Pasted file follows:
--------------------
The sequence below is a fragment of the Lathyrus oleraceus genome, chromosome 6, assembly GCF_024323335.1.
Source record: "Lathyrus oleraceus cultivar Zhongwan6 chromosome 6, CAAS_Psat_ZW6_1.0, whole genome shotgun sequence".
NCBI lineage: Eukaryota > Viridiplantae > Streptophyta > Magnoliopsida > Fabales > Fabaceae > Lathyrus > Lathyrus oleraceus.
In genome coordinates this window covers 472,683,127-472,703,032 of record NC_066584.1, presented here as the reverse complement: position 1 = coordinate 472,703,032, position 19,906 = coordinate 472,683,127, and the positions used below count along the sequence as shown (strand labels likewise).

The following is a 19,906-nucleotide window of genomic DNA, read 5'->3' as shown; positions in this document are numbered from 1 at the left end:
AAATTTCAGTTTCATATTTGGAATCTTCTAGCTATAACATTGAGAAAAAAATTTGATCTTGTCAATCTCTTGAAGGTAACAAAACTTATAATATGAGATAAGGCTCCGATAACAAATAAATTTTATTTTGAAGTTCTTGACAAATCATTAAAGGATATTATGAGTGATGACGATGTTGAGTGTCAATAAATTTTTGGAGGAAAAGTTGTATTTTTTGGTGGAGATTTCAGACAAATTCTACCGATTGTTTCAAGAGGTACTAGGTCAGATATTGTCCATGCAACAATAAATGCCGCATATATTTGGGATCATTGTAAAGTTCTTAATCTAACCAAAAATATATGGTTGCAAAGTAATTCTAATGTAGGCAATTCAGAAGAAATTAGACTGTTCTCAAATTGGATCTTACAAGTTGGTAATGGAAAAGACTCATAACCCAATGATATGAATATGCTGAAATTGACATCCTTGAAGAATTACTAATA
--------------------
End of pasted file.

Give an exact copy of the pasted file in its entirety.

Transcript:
The sequence below is a fragment of the Lathyrus oleraceus genome, chromosome 6, assembly GCF_024323335.1.
Source record: "Lathyrus oleraceus cultivar Zhongwan6 chromosome 6, CAAS_Psat_ZW6_1.0, whole genome shotgun sequence".
NCBI lineage: Eukaryota > Viridiplantae > Streptophyta > Magnoliopsida > Fabales > Fabaceae > Lathyrus > Lathyrus oleraceus.
In genome coordinates this window covers 472,683,127-472,703,032 of record NC_066584.1, presented here as the reverse complement: position 1 = coordinate 472,703,032, position 19,906 = coordinate 472,683,127, and the positions used below count along the sequence as shown (strand labels likewise).

The following is a 19,906-nucleotide window of genomic DNA, read 5'->3' as shown; positions in this document are numbered from 1 at the left end:
AAATTTCAGTTTCATATTTGGAATCTTCTAGCTATAACATTGAGAAAAAAATTTGATCTTGTCAATCTCTTGAAGGTAACAAAACTTATAATATGAGATAAGGCTCCGATAACAAATAAATTTTATTTTGAAGTTCTTGACAAATCATTAAAGGATATTATGAGTGATGACGATGTTGAGTGTCAATAAATTTTTGGAGGAAAAGTTGTATTTTTTGGTGGAGATTTCAGACAAATTCTACCGATTGTTTCAAGAGGTACTAGGTCAGATATTGTCCATGCAACAATAAATGCCGCATATATTTGGGATCATTGTAAAGTTCTTAATCTAACCAAAAATATATGGTTGCAAAGTAATTCTAATGTAGGCAATTCAGAAGAAATTAGACTGTTCTCAAATTGGATCTTACAAGTTGGTAATGGAAAAGACTCATAACCCAATGATATGAATATGCTGAAATTGACATCCTTGAAGAATTACTAATA